Last week, I talked about players who might get moved. Of course, you know what happened. Very few fantasy-relevant players moved. Still, things just feel different post-deadline, and today I'll look at three players you might find climbing the ranks in the coming weeks based on their new, expanding roles.
These players aren't yet relevant on the Player Rater, but they have a chance to climb the rankings very quickly. In addition, I will take a look at two players who I think are on the upswing in the second half of the season.
Donatas Motiejunas, PF, Houston Rockets: Of the Rockets' 10 most common lineups this season, only two haven't featured one of the two power forwards the Rockets just traded -- Marcus Morris and Patrick Patterson. Originally, I figured Thomas Robinson would play a lot right away, but now it seems that Motiejunas, because of his ability to stretch the floor, will get his fair share of minutes. In the couple of games that the Rockets have played since the deadline, they've gone small with Chandler Parsons and Carlos Delfino starting at the two forward spots. However, if Motiejunas can keep up his productivity, he's going to get every chance to play more than the 23 minutes he got against the Wizards on Saturday.
That's good, because the early indicators would suggest that Motiejunas has a chance to be a valuable fantasy player. The Rockets have already announced that he'll start Wednesday night's game against the Bucks. Patterson has been a top-150 performer on the Player Rater this season based on per-game averages, which means he has been worth owning at times in deep leagues. He doesn't have the talent Motiejunas has, so if Motiejunas can get going, we could be looking at a top-100 commodity the rest of the way. He is not rebounding much for a big man, but he has been extremely efficient offensively and looks like he might be the rare 7-footer who can step out and make 3-pointers -- a valuable trait in the Rockets' high-paced offense. He's certainly worth a flyer in deep leagues if you're looking for a big man.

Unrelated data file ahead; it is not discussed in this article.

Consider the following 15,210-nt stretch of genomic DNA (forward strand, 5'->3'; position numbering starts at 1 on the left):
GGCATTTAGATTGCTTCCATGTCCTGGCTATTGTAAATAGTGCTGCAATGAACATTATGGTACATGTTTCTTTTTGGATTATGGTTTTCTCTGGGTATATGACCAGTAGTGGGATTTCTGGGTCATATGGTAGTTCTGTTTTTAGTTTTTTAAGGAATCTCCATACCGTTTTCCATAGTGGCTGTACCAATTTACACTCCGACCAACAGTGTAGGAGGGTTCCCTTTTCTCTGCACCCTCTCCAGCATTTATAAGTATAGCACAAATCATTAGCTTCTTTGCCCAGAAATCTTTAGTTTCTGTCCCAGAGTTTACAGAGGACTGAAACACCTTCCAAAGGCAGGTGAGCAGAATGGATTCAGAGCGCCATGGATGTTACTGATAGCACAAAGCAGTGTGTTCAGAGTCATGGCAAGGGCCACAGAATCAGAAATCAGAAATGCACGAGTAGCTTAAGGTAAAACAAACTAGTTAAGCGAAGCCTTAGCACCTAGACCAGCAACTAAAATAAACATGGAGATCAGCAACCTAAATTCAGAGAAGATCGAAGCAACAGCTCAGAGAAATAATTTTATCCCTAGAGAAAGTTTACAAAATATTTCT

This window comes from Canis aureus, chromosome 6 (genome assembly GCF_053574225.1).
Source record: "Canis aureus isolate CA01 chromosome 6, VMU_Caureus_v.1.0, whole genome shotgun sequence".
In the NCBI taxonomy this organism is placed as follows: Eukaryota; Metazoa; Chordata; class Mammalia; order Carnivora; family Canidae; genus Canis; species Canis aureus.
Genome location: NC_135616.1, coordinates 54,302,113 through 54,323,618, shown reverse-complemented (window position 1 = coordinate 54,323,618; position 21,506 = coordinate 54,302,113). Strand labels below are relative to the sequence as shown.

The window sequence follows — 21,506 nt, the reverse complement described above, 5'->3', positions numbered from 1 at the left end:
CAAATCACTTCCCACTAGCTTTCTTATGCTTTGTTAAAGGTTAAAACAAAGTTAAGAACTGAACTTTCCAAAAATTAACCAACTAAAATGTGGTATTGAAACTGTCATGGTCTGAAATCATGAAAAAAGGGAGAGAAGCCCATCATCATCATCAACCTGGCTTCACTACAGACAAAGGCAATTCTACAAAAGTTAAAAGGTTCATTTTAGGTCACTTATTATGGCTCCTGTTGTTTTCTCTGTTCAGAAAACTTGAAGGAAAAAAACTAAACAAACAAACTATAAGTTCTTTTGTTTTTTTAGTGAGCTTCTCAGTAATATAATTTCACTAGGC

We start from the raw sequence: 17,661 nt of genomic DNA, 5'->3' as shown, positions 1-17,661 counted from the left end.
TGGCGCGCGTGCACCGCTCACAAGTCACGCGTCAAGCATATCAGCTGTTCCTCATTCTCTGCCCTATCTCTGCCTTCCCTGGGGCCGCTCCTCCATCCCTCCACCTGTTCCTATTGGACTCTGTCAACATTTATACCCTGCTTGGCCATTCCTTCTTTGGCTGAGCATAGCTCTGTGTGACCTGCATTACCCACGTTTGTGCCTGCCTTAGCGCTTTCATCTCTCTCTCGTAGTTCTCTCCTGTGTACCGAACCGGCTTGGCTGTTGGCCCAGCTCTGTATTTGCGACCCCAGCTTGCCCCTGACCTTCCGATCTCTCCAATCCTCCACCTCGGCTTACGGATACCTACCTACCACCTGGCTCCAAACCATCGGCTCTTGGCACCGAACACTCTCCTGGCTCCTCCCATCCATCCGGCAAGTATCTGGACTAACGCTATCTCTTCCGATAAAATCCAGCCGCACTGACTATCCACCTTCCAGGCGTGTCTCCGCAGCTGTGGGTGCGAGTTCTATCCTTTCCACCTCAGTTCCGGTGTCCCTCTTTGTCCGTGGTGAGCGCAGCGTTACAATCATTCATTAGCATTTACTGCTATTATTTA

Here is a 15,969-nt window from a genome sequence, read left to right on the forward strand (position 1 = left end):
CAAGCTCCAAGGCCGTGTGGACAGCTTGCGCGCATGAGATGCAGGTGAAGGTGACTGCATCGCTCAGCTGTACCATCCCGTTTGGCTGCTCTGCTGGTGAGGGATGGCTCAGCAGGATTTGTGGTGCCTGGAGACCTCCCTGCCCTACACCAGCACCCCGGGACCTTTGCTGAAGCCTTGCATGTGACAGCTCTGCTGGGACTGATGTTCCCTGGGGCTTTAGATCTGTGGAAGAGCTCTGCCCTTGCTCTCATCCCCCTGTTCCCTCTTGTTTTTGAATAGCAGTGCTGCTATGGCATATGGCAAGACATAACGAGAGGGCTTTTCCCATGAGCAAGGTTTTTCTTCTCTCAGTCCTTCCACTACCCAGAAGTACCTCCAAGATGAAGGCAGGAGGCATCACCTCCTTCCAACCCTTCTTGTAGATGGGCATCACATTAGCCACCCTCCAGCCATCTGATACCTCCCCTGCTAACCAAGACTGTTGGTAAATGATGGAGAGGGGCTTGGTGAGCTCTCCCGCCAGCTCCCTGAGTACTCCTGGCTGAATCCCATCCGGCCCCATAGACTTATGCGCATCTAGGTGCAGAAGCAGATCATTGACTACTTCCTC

E'Twaun Moore, PG/SG, Orlando Magic: I'm not suggesting that Moore is anywhere near the player that J.J. Redick is, but Redick is 64th on the Player Rater based on per-game averages, so just coming close to his production would be of major value. Here are Moore's numbers this season on a per-40-minute basis: 15.1 points, 3.8 rebounds and 5.0 assists. Redick's averages, for comparison, are 19.3 points, 3.0 rebounds and 5.6 assists. Redick does this with a whole lot more efficiency, but the point is that Moore might be able to contribute enough in steals and rebounds. He might be able to rack up a few more steals than Redick as well.
Moore has played three games since the trade and is averaging 12 points, 7.3 assists, 1.0 blocks, 1.3 steals and 2.0 3s per game. Yes, he's shooting a terrible percentage, but you can stomach that for the other good stuff. Even if he's just able to duplicate the 4.5 assists Redick has averaged this season while throwing in the occasional steal and 3-pointer, Moore will be worth owning in most leagues. If you need assists, you might consider picking him up now before someone else does.